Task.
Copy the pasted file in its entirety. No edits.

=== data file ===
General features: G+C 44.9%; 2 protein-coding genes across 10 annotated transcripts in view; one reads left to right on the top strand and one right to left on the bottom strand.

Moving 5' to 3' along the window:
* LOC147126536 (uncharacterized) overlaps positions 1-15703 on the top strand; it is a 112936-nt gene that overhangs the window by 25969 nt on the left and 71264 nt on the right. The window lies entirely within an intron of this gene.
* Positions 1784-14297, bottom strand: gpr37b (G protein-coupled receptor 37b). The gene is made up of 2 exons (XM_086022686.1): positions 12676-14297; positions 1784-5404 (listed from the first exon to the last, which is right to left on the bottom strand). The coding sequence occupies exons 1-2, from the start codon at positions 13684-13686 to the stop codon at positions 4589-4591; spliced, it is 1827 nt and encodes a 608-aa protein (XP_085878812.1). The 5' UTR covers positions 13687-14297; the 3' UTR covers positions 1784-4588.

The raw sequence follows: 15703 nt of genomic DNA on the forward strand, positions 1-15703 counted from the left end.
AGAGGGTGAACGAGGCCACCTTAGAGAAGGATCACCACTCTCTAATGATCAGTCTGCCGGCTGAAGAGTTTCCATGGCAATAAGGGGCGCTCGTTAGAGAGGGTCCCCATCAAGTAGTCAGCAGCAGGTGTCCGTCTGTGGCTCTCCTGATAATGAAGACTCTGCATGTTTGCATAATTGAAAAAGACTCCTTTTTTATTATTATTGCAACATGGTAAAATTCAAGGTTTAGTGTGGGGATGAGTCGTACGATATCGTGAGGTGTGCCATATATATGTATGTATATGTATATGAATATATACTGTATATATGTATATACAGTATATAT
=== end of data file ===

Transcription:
General features: G+C 44.9%; 2 protein-coding genes across 10 annotated transcripts in view; one reads left to right on the top strand and one right to left on the bottom strand.

Moving 5' to 3' along the window:
* LOC147126536 (uncharacterized) overlaps positions 1-15703 on the top strand; it is a 112936-nt gene that overhangs the window by 25969 nt on the left and 71264 nt on the right. The window lies entirely within an intron of this gene.
* Positions 1784-14297, bottom strand: gpr37b (G protein-coupled receptor 37b). The gene is made up of 2 exons (XM_086022686.1): positions 12676-14297; positions 1784-5404 (listed from the first exon to the last, which is right to left on the bottom strand). The coding sequence occupies exons 1-2, from the start codon at positions 13684-13686 to the stop codon at positions 4589-4591; spliced, it is 1827 nt and encodes a 608-aa protein (XP_085878812.1). The 5' UTR covers positions 13687-14297; the 3' UTR covers positions 1784-4588.

The raw sequence follows: 15703 nt of genomic DNA on the forward strand, positions 1-15703 counted from the left end.
AGAGGGTGAACGAGGCCACCTTAGAGAAGGATCACCACTCTCTAATGATCAGTCTGCCGGCTGAAGAGTTTCCATGGCAATAAGGGGCGCTCGTTAGAGAGGGTCCCCATCAAGTAGTCAGCAGCAGGTGTCCGTCTGTGGCTCTCCTGATAATGAAGACTCTGCATGTTTGCATAATTGAAAAAGACTCCTTTTTTATTATTATTGCAACATGGTAAAATTCAAGGTTTAGTGTGGGGATGAGTCGTACGATATCGTGAGGTGTGCCATATATATGTATGTATATGTATATGAATATATACTGTATATATGTATATACAGTATATAT